Review: The Big Spree (Compass)
“The Big Spree” is a big darn deal from a hot little Scottish band.
I’ll admit to being hooked from the first track, featuring Breabach’s two pipers Donal Brown and Calum MacCrimmon on a perky little traditional tune, “John MacColl’s March to Kilbowie Cottage,” which gives way to a more contemporary piping number, “Davy Webster’s.” Accompanied by Patsy Reid on fiddle and Ewan Robertson on guitar, Brown and MacCrimmon set just the right tone for a CD that artfully blends the ancient traditions with a more updated approach to Celtic music.
Like most contemporary Irish and Scottish traditional bands, Breabach boasts an abundance of talent. Brown and MacCrimmon also play flutes and whistles; Reid plays cello and viola, and sings; and Robertson is also the band’s lead vocalist. The band invites comparisons to ensembles like Lunasa, Danú, Flook, Old Blind Dogs and Solas. “Super group” is an overused description. But don’t let that stop me. Breabach is super.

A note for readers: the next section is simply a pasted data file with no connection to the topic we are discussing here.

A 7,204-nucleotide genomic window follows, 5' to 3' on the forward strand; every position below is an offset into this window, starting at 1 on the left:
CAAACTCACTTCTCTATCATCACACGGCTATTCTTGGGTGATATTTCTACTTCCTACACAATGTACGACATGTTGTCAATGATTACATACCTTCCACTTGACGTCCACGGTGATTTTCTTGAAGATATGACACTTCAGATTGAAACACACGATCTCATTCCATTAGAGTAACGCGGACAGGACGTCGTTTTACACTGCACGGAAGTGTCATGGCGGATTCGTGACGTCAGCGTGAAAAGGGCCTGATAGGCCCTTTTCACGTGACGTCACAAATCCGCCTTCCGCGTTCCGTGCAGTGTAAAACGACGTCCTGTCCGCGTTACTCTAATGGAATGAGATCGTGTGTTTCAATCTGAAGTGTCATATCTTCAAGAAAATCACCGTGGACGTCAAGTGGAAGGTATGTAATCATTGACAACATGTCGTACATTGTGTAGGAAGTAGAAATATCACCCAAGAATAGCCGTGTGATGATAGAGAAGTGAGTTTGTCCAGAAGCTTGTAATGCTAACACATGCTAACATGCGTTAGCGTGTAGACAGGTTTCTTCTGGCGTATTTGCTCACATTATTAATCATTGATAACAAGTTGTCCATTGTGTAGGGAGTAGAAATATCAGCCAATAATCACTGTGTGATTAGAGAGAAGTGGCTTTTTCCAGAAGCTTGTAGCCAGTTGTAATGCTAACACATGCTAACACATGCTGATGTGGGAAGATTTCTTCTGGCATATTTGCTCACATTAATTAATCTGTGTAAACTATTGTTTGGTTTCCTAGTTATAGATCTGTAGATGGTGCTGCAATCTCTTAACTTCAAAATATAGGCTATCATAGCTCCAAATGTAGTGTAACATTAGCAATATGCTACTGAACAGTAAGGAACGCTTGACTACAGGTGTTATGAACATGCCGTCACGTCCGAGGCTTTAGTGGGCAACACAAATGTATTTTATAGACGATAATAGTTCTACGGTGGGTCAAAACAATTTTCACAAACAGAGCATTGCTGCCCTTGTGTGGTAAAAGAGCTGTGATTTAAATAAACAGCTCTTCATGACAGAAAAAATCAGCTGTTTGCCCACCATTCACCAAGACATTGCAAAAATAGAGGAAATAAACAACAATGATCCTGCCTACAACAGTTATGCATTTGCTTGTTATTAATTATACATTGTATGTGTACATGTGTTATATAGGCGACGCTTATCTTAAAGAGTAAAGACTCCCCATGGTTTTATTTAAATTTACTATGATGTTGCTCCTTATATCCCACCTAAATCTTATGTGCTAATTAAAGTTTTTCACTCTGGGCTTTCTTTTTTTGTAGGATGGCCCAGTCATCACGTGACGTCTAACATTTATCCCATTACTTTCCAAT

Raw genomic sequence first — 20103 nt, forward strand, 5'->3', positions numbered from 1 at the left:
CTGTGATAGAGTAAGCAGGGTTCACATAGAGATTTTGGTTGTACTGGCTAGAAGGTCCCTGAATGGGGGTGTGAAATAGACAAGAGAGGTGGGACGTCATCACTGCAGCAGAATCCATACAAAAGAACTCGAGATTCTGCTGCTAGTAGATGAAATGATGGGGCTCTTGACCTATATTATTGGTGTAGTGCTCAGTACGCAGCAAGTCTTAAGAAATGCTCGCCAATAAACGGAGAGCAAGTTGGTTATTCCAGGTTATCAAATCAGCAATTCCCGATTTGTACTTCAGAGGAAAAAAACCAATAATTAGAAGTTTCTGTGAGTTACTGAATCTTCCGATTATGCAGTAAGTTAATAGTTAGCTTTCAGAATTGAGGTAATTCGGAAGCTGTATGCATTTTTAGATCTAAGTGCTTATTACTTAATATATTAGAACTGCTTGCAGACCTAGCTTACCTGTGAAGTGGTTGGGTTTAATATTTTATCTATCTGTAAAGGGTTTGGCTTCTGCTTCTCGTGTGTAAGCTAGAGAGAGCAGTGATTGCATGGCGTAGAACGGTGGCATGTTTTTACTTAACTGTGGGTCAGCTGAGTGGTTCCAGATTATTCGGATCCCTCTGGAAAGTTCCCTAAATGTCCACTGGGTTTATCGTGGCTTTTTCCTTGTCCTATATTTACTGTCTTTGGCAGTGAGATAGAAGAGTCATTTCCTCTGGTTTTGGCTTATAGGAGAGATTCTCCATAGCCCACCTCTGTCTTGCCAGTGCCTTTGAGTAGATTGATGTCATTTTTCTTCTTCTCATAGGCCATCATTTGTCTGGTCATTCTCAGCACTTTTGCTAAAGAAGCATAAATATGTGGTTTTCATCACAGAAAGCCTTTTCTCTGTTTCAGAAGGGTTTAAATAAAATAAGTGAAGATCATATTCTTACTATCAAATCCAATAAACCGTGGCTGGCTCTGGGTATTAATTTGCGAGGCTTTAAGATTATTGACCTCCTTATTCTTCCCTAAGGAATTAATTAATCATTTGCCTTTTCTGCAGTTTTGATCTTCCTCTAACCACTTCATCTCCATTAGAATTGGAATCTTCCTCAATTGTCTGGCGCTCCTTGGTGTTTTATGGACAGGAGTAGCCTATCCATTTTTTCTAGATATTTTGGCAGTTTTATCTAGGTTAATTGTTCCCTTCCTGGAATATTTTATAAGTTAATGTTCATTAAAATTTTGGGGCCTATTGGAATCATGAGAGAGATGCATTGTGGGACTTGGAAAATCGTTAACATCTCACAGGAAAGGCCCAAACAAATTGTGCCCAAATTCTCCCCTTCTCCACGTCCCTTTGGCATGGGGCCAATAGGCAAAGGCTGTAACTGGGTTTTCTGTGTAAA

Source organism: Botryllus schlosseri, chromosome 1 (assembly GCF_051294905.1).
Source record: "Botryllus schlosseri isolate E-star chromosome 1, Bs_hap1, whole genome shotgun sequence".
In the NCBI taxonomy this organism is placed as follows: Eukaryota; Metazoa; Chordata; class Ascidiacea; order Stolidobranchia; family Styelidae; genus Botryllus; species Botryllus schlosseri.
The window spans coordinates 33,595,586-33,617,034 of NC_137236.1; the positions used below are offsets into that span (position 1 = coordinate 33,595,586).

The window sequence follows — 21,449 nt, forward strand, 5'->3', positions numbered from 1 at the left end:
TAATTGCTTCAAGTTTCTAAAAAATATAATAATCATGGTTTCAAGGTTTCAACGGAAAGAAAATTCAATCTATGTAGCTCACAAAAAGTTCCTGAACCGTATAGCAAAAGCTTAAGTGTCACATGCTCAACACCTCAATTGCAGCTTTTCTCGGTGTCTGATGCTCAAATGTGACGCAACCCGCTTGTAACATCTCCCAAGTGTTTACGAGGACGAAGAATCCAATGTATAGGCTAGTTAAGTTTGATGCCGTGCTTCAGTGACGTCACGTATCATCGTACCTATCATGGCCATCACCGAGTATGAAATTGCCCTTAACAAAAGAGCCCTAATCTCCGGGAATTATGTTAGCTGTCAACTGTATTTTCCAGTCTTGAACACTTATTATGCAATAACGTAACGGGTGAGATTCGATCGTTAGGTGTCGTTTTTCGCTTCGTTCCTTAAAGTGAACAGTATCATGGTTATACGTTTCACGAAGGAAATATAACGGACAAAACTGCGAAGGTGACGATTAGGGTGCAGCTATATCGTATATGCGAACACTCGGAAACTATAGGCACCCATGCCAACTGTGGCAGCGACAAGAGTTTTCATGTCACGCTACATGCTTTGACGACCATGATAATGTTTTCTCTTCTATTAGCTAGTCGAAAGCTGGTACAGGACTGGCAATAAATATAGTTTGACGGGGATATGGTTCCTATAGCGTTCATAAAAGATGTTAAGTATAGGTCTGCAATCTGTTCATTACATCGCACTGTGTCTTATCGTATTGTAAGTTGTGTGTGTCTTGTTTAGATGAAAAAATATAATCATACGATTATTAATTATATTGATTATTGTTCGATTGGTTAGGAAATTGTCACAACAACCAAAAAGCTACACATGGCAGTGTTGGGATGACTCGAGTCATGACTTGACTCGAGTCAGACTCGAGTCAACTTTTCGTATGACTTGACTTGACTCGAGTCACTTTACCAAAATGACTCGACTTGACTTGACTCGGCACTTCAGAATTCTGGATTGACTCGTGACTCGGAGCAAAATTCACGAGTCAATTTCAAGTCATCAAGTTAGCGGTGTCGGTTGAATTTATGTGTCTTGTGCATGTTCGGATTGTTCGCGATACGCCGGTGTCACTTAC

Breabach’s debut album features 11 tracks, all firmly grounded in the music of Scotland, whether it’s an up tempo version of a classic piping tune like “Merrily Danced the Quaker’s Wife,” or “Caber Feidh,” a lush version of “Hector the Hero” or Ewan Robertson’s spirited interpretation of Scottish folk singer Matt McGinn’s “Rolling Hills of the Borders.” (With tight, bluegrass-like harmonies from Reid and MacCrimmon on the last.)
I also fell in love with Reid’s sweet vocals on “Lochaber No More,” a classic farewell song with lyrics by the poet Allan Ramsay, written in 1724.
Hope for a tour. And while you’re waiting, “pick up The Big Spree.”